Why Think Small?
”What I really was after was her soul” says Michelle Williams. Portraying Marilyn Monroe is a daunting task — is there another icon so indelibly imprinted on our collective pop culture psyche? — and the existence and capture of souls is probably best left to philosophers and theologians. But in the R-rated My Week With Marilyn, set during the London shoot of 1957’s The Prince and the Showgirl, Williams comes as close to channeling the actress’ spirit as one could hope for. Not surprisingly, the two-time Oscar nominee (for 2005’s Brokeback Mountain and last year’s Blue Valentine) has already spurred awards talk for her portrayal of Monroe during the troubled film production with director-costar Laurence Olivier (Kenneth Branagh). Here’s a peek at how Williams, 31, got into character.
”I placed a big Amazon order and I started reading,” says Williams. Her homework included Eve Arnold’s essays about Monroe, the Norman Mailer biography Marilyn, the star’s own My Story, and the memoir of Prince and the Showgirl production assistant Colin Clark (upon which My Week With Marilyn is based). Williams also filled her iPod with various interviews, songs, acceptance speeches, and even a 23-second commercial Monroe did for motor oil. ”I would read about her before I would go to sleep, she would sing me songs during the day,” she says. ”It began with just listening. I just listened for a long time.”
Months before production began, Williams tested her makeup and wigs. ”It was important to start all that stuff — wearing her clothes, putting on her lipstick, getting comfortable in her wig. I didn’t want it to be a mask. I wanted to be familiar with it.” That said, she laughs, ”there’s nothing natural about putting yourself under so much heat and light and bleach and mascara. I had a lot of sympathy for why she might be late or not show up.”
The Body Language
”Marilyn Monroe was a character she played. It was an invention,” Williams says. ”A lot of people assumed she really walked like that or had a voice like that. But it was something that she honed and studied.” So Williams read the same books that Monroe did, like Mabel Elsworth Todd’s 1937 tome The Thinking Body. ”It’s horribly technical and hard to get through,” says Williams. The books explains how to achieve perfect alignment and show off your bosom, among other things. ”Marilyn studied herself. She looked at her face in the mirror and discovered all these things. She thought the space between her nose and her top lip was too short — or too long, I can’t remember — and discovered a way to hold her face that was more flattering.”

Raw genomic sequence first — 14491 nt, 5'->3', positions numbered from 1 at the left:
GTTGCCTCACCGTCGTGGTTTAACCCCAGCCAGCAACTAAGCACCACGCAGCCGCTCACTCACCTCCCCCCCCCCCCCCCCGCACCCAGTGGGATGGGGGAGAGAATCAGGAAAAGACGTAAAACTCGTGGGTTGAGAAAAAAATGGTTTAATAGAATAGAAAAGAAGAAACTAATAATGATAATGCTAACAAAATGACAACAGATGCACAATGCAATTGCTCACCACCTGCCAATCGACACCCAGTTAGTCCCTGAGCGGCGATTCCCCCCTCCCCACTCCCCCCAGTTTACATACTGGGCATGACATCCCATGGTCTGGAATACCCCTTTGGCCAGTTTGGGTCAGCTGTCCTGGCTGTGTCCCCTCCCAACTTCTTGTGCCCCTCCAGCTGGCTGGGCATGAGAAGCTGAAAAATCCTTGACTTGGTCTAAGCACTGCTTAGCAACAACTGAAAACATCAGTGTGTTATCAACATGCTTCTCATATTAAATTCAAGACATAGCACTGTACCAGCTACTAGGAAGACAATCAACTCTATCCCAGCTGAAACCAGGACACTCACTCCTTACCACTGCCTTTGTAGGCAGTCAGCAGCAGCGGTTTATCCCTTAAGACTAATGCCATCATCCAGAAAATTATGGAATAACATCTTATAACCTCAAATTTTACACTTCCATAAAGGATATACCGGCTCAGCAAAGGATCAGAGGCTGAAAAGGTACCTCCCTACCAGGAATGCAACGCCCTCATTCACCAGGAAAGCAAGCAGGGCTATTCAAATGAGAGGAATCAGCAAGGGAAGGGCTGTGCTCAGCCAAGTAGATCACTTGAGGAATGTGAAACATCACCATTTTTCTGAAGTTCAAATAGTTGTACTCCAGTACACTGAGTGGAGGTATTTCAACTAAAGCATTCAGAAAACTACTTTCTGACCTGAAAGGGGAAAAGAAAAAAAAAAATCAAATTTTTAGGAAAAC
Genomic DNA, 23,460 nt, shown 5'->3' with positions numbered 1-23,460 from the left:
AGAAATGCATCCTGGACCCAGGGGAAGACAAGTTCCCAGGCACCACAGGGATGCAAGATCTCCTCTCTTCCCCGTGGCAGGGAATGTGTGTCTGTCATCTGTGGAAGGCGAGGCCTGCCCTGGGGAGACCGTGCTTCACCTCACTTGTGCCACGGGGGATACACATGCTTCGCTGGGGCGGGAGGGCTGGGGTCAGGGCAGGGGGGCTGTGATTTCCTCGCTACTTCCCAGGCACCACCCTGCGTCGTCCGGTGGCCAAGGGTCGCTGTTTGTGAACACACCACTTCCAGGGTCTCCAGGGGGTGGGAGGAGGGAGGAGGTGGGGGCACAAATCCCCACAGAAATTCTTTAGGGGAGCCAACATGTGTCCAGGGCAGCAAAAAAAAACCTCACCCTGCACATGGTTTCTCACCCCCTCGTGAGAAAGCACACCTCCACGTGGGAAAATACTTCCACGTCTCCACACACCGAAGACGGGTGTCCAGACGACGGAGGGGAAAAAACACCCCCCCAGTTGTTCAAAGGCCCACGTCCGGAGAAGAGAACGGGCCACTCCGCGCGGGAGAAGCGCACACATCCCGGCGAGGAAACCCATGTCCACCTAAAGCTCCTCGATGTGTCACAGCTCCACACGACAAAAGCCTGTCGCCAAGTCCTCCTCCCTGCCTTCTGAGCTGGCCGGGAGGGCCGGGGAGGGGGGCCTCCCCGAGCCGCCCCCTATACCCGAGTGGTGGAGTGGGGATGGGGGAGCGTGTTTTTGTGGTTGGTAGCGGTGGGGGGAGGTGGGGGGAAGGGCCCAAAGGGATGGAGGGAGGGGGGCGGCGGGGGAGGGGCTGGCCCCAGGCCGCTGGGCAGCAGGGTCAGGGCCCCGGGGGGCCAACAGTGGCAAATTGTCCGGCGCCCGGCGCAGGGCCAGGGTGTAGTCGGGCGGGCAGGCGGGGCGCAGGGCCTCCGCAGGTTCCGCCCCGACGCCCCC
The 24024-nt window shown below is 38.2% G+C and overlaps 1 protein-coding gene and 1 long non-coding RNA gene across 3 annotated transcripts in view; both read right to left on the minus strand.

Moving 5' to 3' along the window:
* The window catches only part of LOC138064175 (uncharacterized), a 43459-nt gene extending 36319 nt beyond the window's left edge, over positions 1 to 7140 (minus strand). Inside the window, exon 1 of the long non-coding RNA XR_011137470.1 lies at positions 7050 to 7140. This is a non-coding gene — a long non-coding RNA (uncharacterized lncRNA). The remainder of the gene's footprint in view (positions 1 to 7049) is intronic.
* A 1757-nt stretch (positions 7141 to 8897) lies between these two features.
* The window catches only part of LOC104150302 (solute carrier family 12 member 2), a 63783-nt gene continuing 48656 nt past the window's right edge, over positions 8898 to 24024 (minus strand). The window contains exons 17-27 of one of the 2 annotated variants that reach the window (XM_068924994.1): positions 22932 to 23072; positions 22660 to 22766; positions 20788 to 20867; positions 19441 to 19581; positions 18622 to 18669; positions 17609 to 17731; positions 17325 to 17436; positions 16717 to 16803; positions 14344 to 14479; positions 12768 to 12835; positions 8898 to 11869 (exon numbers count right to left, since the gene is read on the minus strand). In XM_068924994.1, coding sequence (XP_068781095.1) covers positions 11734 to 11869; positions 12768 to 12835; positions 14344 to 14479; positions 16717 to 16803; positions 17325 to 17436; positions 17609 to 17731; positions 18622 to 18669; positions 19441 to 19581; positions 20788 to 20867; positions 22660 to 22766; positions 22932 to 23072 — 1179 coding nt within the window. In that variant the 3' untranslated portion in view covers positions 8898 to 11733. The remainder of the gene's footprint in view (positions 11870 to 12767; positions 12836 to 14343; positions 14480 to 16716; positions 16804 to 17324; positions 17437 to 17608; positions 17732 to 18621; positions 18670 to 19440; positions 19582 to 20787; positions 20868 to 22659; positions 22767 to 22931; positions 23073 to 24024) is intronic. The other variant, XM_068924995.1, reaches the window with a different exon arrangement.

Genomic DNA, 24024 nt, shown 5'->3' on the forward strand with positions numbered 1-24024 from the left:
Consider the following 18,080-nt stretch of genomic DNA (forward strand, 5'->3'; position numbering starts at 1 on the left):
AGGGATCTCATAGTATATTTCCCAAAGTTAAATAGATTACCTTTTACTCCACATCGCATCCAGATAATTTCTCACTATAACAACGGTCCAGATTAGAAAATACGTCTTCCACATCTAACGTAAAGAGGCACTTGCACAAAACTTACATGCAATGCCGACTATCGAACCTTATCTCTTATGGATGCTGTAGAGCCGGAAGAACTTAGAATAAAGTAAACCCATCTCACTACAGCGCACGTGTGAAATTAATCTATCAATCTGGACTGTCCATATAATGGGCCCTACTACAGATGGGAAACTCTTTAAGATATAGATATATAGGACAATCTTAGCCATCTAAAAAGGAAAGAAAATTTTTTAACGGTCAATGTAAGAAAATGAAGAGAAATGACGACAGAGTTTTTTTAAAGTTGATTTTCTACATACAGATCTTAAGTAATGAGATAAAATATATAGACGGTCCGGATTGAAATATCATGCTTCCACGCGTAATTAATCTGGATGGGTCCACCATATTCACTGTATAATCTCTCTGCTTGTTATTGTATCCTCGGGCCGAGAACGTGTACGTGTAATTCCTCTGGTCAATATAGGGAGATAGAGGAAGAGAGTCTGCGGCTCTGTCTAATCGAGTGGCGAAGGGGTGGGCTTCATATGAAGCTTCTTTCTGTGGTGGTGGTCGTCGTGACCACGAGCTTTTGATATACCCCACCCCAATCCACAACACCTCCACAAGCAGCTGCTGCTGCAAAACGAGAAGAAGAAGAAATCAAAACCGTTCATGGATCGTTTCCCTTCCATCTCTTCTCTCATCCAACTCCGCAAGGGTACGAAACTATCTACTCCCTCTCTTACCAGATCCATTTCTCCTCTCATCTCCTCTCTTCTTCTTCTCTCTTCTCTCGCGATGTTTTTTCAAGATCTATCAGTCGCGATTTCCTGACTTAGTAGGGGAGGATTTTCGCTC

That attention to her effect on viewers extended even to the way she walked. ”Marilyn moved in a series of poses. It looks amazing on film, but you realize every two or three seconds she is making a pose,” says Williams. ”She’s actually directing you with her eyes where she wants you to look. She blended all this study into something that was so seamless, it was like a magician’s act where their hands are moving so quickly you can’t tell a spell is being cast.” Mastering Monroe’s trademark undulating-hourglass walk consumed Williams. ”I spent a lot of time looking for that wiggle,” she says. ”It’s not a figure eight, it’s not a side-to-side motion. It’s like she’s moving through honey.” She noticed that Monroe favored dresses that tapered and cut off right at the knee. ”You can’t take very big steps,” she says. ”You think, ‘Wait a minute. Her knees are constricted.’ ” But Williams found a way to teach herself the unusual gait: ”You walk around your house with a belt around your knees and go, ‘Oh, wow! There it is!’ ” The padding Williams wore to approximate Monroe’s dizzying dimensions helped too. ”When you have a little extra hip, there’s more to swing around.” On her 30th birthday in September 2010, a few weeks before filming started, Williams felt like she’d finally nailed the walk. ”It was a really nice birthday present,” she says. ”I couldn’t have asked for anything better than that.”
”All she wanted was to be taken seriously,” says Williams. ”She kind of imprisoned herself. She developed this character which got her a lot of attention, love, praise, and adoration, but at a certain point she wanted out. She had built herself a prison, and what she wanted was to be appreciated as an artist, as a woman, as a real person. She never got the love she needed as a child, so everything — the crowds, the public, the husbands — was a temporary fix. I wish she could have had a child, because I think that would have done the trick.”